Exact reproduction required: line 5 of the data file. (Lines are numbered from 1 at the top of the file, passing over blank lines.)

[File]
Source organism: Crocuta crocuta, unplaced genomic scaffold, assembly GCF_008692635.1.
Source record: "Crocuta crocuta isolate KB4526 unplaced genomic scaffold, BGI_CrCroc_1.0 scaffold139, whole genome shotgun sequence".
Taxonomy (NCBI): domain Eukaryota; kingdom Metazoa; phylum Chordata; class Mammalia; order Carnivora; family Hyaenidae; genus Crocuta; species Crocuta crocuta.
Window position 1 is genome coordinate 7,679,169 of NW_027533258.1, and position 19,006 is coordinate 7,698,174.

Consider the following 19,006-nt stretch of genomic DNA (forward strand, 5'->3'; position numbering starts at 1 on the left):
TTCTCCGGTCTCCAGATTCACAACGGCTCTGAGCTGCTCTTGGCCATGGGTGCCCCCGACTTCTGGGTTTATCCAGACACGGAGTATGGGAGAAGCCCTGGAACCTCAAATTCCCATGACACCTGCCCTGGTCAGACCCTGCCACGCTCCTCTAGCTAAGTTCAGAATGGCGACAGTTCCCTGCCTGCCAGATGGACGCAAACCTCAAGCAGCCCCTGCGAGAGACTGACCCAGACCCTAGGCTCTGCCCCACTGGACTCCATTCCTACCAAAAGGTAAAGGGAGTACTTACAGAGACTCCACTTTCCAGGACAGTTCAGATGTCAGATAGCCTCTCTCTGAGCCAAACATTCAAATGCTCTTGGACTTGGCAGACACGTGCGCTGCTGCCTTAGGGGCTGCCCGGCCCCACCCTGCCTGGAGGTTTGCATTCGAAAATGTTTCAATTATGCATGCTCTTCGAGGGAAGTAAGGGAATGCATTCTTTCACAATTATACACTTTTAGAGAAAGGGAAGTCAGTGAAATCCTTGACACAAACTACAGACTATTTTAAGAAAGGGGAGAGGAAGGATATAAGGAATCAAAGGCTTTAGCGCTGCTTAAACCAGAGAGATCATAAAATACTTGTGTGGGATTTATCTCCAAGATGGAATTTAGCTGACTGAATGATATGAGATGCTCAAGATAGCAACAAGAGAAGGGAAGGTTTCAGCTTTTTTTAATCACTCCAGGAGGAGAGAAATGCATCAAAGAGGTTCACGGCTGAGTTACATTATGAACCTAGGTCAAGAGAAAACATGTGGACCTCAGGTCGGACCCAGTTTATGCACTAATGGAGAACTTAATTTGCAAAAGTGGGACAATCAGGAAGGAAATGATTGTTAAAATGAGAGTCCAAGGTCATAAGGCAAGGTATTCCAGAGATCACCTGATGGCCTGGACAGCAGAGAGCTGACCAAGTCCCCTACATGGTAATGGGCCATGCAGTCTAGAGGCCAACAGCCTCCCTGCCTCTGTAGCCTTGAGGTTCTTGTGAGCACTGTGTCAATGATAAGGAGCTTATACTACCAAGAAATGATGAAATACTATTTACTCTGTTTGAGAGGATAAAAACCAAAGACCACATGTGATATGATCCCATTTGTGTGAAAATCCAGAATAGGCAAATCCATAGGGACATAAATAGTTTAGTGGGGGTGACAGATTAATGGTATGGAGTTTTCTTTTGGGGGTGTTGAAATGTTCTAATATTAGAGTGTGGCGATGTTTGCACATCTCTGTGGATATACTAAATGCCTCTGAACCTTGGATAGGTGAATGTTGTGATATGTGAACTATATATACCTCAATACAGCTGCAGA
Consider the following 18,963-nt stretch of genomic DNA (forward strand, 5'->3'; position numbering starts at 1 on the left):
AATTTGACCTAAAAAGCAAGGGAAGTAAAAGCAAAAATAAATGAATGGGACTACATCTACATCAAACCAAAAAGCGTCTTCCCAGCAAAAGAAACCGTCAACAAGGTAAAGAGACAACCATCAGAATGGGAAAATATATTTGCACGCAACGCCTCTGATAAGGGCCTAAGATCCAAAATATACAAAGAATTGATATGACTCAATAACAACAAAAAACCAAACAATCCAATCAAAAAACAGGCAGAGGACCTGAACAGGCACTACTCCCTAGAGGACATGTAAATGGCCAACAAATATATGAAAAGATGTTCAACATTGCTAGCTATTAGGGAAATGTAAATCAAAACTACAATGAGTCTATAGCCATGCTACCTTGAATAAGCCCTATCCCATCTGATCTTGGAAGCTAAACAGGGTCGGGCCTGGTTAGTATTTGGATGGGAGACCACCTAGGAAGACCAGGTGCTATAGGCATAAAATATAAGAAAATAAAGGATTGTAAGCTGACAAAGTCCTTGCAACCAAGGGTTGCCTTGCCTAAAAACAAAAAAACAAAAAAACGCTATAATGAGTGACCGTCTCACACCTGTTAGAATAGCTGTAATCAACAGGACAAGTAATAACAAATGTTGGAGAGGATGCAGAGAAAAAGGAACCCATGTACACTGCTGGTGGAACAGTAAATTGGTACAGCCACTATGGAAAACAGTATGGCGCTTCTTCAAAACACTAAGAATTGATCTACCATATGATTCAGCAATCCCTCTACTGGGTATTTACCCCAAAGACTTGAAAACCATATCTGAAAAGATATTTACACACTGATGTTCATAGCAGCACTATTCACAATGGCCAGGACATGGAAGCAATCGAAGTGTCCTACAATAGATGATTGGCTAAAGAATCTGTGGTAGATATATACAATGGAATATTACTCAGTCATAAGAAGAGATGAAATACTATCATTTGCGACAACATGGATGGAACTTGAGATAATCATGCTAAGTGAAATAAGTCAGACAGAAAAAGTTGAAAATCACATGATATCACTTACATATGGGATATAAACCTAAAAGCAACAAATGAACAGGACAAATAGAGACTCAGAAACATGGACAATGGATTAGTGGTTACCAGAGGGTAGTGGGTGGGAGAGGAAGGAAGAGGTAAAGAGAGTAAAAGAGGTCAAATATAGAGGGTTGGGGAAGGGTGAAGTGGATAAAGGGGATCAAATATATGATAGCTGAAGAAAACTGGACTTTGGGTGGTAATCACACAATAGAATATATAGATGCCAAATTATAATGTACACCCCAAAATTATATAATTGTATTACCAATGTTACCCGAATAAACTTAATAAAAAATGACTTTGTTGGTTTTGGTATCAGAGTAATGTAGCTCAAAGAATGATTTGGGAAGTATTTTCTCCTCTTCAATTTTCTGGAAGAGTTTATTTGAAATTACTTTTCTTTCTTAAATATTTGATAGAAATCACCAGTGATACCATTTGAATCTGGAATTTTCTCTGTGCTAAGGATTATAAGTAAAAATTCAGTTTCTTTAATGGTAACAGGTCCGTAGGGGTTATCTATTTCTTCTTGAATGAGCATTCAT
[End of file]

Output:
Consider the following 19,006-nt stretch of genomic DNA (forward strand, 5'->3'; position numbering starts at 1 on the left):